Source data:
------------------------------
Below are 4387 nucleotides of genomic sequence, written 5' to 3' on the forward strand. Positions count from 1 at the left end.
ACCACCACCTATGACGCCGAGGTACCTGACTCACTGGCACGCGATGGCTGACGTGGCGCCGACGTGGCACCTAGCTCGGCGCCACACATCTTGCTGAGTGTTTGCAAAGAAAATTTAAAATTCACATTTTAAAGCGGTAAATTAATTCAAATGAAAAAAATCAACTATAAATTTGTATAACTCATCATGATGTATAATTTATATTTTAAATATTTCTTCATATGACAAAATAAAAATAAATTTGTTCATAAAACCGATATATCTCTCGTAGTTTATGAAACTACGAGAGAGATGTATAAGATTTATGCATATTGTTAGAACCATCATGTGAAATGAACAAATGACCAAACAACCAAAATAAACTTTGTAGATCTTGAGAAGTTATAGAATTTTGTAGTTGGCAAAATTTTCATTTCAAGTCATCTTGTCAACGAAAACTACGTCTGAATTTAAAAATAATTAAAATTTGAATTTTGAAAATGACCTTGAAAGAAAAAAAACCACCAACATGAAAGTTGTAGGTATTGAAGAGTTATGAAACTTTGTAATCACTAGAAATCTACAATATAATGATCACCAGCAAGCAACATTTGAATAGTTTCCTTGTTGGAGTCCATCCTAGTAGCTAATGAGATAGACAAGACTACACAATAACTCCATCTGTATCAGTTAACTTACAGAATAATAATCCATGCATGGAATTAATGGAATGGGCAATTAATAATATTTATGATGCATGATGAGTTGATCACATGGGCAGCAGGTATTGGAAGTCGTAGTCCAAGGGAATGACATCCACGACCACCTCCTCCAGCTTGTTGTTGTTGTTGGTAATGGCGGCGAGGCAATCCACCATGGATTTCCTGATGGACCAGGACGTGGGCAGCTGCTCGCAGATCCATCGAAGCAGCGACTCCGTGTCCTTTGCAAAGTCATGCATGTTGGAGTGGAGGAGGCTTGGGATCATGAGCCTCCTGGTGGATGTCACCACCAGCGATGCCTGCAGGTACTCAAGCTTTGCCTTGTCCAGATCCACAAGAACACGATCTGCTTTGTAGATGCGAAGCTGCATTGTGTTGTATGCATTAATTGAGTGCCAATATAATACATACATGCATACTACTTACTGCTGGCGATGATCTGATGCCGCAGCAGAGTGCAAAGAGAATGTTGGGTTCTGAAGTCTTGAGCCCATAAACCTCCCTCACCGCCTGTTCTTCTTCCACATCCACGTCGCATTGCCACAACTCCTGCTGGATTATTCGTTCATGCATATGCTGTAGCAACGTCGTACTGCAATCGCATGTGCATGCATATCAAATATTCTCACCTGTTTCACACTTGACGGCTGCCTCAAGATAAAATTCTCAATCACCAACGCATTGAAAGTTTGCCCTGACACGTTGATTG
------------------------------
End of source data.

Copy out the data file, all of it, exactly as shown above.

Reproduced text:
Below are 4387 nucleotides of genomic sequence, written 5' to 3' on the forward strand. Positions count from 1 at the left end.
ACCACCACCTATGACGCCGAGGTACCTGACTCACTGGCACGCGATGGCTGACGTGGCGCCGACGTGGCACCTAGCTCGGCGCCACACATCTTGCTGAGTGTTTGCAAAGAAAATTTAAAATTCACATTTTAAAGCGGTAAATTAATTCAAATGAAAAAAATCAACTATAAATTTGTATAACTCATCATGATGTATAATTTATATTTTAAATATTTCTTCATATGACAAAATAAAAATAAATTTGTTCATAAAACCGATATATCTCTCGTAGTTTATGAAACTACGAGAGAGATGTATAAGATTTATGCATATTGTTAGAACCATCATGTGAAATGAACAAATGACCAAACAACCAAAATAAACTTTGTAGATCTTGAGAAGTTATAGAATTTTGTAGTTGGCAAAATTTTCATTTCAAGTCATCTTGTCAACGAAAACTACGTCTGAATTTAAAAATAATTAAAATTTGAATTTTGAAAATGACCTTGAAAGAAAAAAAACCACCAACATGAAAGTTGTAGGTATTGAAGAGTTATGAAACTTTGTAATCACTAGAAATCTACAATATAATGATCACCAGCAAGCAACATTTGAATAGTTTCCTTGTTGGAGTCCATCCTAGTAGCTAATGAGATAGACAAGACTACACAATAACTCCATCTGTATCAGTTAACTTACAGAATAATAATCCATGCATGGAATTAATGGAATGGGCAATTAATAATATTTATGATGCATGATGAGTTGATCACATGGGCAGCAGGTATTGGAAGTCGTAGTCCAAGGGAATGACATCCACGACCACCTCCTCCAGCTTGTTGTTGTTGTTGGTAATGGCGGCGAGGCAATCCACCATGGATTTCCTGATGGACCAGGACGTGGGCAGCTGCTCGCAGATCCATCGAAGCAGCGACTCCGTGTCCTTTGCAAAGTCATGCATGTTGGAGTGGAGGAGGCTTGGGATCATGAGCCTCCTGGTGGATGTCACCACCAGCGATGCCTGCAGGTACTCAAGCTTTGCCTTGTCCAGATCCACAAGAACACGATCTGCTTTGTAGATGCGAAGCTGCATTGTGTTGTATGCATTAATTGAGTGCCAATATAATACATACATGCATACTACTTACTGCTGGCGATGATCTGATGCCGCAGCAGAGTGCAAAGAGAATGTTGGGTTCTGAAGTCTTGAGCCCATAAACCTCCCTCACCGCCTGTTCTTCTTCCACATCCACGTCGCATTGCCACAACTCCTGCTGGATTATTCGTTCATGCATATGCTGTAGCAACGTCGTACTGCAATCGCATGTGCATGCATATCAAATATTCTCACCTGTTTCACACTTGACGGCTGCCTCAAGATAAAATTCTCAATCACCAACGCATTGAAAGTTTGCCCTGACACGTTGATTG